• – Small-sided ball games, like football, team handball, floorball and basketball, are recommended to elicit high cardiometabolic and musculoskeletal loading, individual involvement and favourable cardiometabolic and musculoskeletal training effects.
  • – Active transportation to and from schools, when safe, should be encouraged. Commuter cycling to and from school is recommended and is more effective to improve cardiorespiratory fitness than walking.
  • – For all children and youth, inclusive of healthy and those with chronic diseases, it is relevant to distinguish between training effects on cardiovascular, metabolic and musculoskeletal fitness, when evaluating the fitness and health effects of various types of physical activity.
  • – Assessment of cardiometabolic risk for children and youth should include fitness and be based on standardised continuous risk factor scores.
  • – Musculoskeletal fitness and health can be enhanced through several types of physical activity in sports clubs and schools when children and youth are engaged in vigorous, intermittent, impact-promoting activities, such as jumping, circuit strength training and ball games.

 

Theme 2: Physical activity in children and youth – cognitive functioning.

  • – Physical activity can promote scholastic performance in a broad sense. Whether it does so, depends on active participation and engagement in the physical activities.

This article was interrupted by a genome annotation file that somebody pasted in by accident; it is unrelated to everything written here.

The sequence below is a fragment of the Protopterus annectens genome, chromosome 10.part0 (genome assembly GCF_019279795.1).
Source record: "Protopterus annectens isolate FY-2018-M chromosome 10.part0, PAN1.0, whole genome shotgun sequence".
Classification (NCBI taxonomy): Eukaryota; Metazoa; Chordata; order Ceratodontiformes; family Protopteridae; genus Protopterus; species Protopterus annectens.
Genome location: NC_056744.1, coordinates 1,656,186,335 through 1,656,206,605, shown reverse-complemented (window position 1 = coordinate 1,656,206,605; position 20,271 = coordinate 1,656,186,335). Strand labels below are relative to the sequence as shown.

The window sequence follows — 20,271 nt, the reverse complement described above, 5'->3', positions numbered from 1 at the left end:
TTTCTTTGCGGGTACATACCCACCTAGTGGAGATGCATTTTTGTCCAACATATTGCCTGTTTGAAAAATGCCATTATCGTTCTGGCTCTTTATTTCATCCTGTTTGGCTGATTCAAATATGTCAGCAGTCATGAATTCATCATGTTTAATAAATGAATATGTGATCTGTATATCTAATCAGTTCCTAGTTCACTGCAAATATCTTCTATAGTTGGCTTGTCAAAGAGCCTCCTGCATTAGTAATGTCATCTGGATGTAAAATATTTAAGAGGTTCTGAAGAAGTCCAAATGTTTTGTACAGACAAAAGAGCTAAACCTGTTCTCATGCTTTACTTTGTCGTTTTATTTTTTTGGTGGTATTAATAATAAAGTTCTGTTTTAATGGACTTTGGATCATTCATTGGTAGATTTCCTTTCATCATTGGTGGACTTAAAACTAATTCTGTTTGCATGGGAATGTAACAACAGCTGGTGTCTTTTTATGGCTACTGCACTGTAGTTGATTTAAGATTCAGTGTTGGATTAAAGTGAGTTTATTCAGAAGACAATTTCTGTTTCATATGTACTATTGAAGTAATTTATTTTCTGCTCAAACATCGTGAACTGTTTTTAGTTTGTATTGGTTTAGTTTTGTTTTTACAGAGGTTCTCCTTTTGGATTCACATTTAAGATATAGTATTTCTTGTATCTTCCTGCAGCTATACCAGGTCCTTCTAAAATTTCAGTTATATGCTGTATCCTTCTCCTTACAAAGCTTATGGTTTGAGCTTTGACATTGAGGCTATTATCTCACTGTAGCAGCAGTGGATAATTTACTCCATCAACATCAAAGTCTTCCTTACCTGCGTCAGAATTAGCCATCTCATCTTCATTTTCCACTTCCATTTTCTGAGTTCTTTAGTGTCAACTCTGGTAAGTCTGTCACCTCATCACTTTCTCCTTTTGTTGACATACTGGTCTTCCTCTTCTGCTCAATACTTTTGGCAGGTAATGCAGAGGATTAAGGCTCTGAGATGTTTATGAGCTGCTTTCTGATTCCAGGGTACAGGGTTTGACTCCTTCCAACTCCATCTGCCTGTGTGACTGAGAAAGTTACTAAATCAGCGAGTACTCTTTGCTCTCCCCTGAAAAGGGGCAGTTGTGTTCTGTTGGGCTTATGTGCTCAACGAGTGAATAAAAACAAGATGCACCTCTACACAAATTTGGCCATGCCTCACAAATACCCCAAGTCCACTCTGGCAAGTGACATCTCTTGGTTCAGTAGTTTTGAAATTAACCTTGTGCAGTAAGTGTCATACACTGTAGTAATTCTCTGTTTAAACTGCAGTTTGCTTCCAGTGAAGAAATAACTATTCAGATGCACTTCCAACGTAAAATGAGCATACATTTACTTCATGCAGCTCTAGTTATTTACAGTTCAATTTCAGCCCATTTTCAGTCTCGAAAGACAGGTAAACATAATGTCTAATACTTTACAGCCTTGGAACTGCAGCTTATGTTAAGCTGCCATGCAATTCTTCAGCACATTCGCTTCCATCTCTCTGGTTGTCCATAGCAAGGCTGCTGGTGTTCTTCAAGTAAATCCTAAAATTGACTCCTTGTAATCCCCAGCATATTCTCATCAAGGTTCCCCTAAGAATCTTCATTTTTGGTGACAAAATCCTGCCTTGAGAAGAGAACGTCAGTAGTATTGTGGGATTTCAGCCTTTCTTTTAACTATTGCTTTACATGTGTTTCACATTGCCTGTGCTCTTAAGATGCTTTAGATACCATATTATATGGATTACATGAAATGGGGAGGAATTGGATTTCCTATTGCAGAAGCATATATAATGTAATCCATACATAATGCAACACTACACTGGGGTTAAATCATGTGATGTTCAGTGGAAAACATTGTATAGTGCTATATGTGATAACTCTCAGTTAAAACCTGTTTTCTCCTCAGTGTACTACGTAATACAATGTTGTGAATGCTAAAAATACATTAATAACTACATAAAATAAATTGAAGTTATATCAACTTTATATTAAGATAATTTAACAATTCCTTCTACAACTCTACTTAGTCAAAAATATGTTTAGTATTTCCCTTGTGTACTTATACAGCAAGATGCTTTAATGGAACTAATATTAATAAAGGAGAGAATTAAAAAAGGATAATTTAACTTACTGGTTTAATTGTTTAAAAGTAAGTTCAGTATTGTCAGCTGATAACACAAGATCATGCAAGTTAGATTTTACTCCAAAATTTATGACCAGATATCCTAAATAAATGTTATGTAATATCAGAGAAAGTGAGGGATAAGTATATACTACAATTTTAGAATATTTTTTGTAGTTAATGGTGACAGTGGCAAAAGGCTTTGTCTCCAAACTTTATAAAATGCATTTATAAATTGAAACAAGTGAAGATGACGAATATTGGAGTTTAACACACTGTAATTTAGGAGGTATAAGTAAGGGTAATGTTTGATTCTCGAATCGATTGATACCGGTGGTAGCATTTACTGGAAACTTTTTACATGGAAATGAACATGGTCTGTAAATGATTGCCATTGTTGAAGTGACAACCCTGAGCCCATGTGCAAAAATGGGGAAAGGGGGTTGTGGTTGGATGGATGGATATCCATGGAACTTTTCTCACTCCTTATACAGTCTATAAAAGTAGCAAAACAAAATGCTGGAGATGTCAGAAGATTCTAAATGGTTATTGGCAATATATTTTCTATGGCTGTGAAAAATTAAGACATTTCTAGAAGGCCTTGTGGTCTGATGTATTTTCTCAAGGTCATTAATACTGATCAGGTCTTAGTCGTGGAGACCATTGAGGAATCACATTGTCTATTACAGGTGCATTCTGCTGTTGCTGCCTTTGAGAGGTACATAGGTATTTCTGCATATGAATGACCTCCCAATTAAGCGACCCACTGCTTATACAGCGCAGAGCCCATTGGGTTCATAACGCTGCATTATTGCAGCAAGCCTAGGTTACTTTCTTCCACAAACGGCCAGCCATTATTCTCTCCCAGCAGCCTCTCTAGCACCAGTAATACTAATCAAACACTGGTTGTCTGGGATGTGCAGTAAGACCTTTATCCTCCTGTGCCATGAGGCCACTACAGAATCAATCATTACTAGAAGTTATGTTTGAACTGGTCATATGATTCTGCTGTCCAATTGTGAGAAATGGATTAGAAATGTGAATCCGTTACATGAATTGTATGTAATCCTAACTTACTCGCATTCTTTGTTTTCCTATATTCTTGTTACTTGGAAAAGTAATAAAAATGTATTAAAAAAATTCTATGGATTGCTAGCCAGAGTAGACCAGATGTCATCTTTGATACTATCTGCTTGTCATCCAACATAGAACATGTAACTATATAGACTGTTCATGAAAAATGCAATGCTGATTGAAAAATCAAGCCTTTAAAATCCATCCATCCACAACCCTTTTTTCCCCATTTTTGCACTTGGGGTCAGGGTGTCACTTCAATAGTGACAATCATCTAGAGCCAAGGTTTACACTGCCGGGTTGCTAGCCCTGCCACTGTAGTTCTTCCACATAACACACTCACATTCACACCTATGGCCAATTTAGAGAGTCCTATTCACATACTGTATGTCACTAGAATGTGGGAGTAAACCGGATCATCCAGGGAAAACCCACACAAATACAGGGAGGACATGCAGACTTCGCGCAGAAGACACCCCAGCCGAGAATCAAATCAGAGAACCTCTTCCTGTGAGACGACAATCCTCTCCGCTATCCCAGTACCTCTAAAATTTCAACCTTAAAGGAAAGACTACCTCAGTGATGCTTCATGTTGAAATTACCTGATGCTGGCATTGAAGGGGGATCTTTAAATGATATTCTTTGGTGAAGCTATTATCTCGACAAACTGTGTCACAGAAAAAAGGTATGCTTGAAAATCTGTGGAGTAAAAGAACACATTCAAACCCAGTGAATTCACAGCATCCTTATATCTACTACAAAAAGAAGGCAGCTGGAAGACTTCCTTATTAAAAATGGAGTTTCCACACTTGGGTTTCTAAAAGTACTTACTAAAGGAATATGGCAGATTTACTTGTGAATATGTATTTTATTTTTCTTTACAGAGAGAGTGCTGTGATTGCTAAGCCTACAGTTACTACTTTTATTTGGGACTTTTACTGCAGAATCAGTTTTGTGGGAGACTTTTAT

• – Initiatives and adjusted practice to increase motivation and competence for participation is thus essential. Opportunities include, for example, active transport, physical education, active lessons, recess, and after-school programming.
  • – Integration of movement into teaching activities of academic subjects holds promise, but studies are ongoing and there are at present only a few (but positive) available studies on this relationship. Presumably, a key feature is that the movement or physical activity is directly related to the intended learning objective.
  • – A single session of moderate intensity physical activity has transient benefits to brain function, cognition and scholastic performance with benefits derived for approximately one hour, depending on the characteristics of the physical. Physical activity immediately prior to a learning session should not be too intense since high stress or fatigue may blunt the beneficial effect. Additional benefits to memory may be derived when moderate-to-vigorous physical activity is performed after learning.
  • – Mastery of fundamental movement skills is beneficial to cognition and scholastic performance in children and youth, and both physical activity throughout school and in leisure physical activities can benefit motor functions. Motor skill screening provides a valuable tool for identifying children in need of adapted support in motor skill development. Specific ‘adapted’ interventions should be developed and offered to children with motor skill deficits in order to benefit motor development and motivation for participation in physical activities.